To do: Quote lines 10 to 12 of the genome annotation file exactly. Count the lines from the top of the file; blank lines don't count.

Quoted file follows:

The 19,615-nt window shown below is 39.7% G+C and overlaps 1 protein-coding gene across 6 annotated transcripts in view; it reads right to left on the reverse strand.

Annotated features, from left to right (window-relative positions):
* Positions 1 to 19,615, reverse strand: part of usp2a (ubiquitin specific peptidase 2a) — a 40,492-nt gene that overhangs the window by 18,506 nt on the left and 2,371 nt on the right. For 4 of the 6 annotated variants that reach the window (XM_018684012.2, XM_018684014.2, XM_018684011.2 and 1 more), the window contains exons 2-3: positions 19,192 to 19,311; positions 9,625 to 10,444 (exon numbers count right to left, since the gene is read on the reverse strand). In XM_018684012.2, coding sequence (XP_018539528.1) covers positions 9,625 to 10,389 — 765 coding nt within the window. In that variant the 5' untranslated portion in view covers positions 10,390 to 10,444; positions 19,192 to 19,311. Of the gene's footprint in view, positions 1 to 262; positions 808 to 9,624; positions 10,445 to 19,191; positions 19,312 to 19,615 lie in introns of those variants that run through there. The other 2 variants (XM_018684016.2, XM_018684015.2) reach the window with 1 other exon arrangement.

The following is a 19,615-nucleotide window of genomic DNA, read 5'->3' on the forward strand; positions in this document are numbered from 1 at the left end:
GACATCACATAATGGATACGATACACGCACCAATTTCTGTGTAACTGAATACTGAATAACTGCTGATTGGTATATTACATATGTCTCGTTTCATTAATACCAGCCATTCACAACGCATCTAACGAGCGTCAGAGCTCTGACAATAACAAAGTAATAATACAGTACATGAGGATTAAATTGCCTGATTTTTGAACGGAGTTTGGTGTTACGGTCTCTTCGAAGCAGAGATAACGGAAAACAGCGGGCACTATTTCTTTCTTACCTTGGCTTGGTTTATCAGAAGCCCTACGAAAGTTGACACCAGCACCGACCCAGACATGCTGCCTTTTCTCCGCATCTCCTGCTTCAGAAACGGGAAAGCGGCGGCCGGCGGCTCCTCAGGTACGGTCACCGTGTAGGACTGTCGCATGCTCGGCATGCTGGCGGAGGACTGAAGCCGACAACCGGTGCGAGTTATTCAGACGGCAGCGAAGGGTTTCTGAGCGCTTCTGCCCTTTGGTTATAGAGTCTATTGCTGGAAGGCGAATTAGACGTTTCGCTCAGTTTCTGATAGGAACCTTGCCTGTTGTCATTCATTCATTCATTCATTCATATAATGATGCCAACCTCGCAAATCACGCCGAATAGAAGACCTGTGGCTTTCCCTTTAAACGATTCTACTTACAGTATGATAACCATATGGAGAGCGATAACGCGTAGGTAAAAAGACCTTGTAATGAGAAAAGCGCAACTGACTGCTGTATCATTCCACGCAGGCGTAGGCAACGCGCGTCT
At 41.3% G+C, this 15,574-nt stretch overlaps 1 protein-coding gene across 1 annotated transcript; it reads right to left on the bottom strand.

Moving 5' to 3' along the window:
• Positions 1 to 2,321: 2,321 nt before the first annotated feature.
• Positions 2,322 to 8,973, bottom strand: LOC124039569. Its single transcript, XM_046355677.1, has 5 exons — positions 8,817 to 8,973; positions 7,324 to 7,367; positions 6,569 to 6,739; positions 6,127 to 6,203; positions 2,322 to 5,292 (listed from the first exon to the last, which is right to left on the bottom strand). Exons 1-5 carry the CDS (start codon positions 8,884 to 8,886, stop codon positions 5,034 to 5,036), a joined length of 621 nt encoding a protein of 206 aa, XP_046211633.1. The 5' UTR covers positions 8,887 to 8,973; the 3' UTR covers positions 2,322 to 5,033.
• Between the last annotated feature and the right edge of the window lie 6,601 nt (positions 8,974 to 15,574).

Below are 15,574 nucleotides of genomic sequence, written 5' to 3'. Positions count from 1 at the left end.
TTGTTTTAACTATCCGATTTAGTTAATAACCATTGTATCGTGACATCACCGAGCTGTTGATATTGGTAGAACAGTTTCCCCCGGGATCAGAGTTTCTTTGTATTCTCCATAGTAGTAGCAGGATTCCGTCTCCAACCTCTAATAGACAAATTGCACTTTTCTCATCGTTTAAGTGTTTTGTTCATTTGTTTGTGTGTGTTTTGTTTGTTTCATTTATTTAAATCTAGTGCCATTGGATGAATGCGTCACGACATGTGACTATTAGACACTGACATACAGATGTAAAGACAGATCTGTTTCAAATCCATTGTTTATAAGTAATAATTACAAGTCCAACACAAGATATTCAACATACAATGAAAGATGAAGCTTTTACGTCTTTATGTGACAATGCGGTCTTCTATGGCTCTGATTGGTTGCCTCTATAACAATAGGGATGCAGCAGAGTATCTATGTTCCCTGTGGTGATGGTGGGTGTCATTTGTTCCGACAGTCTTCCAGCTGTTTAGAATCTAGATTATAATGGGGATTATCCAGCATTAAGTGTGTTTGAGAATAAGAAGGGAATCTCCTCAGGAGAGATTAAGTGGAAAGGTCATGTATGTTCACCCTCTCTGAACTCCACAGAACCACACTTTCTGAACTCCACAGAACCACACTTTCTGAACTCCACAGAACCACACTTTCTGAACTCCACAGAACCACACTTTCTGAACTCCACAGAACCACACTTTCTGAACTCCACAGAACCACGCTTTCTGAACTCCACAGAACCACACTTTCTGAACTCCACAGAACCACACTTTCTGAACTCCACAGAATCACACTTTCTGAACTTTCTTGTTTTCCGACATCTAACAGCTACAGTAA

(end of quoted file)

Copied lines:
• Between the last annotated feature and the right edge of the window lie 6,601 nt (positions 8,974 to 15,574).

Below are 15,574 nucleotides of genomic sequence, written 5' to 3'. Positions count from 1 at the left end.
TTGTTTTAACTATCCGATTTAGTTAATAACCATTGTATCGTGACATCACCGAGCTGTTGATATTGGTAGAACAGTTTCCCCCGGGATCAGAGTTTCTTTGTATTCTCCATAGTAGTAGCAGGATTCCGTCTCCAACCTCTAATAGACAAATTGCACTTTTCTCATCGTTTAAGTGTTTTGTTCATTTGTTTGTGTGTGTTTTGTTTGTTTCATTTATTTAAATCTAGTGCCATTGGATGAATGCGTCACGACATGTGACTATTAGACACTGACATACAGATGTAAAGACAGATCTGTTTCAAATCCATTGTTTATAAGTAATAATTACAAGTCCAACACAAGATATTCAACATACAATGAAAGATGAAGCTTTTACGTCTTTATGTGACAATGCGGTCTTCTATGGCTCTGATTGGTTGCCTCTATAACAATAGGGATGCAGCAGAGTATCTATGTTCCCTGTGGTGATGGTGGGTGTCATTTGTTCCGACAGTCTTCCAGCTGTTTAGAATCTAGATTATAATGGGGATTATCCAGCATTAAGTGTGTTTGAGAATAAGAAGGGAATCTCCTCAGGAGAGATTAAGTGGAAAGGTCATGTATGTTCACCCTCTCTGAACTCCACAGAACCACACTTTCTGAACTCCACAGAACCACACTTTCTGAACTCCACAGAACCACACTTTCTGAACTCCACAGAACCACACTTTCTGAACTCCACAGAACCACACTTTCTGAACTCCACAGAACCACGCTTTCTGAACTCCACAGAACCACACTTTCTGAACTCCACAGAACCACACTTTCTGAACTCCACAGAATCACACTTTCTGAACTTTCTTGTTTTCCGACATCTAACAGCTACAGTAA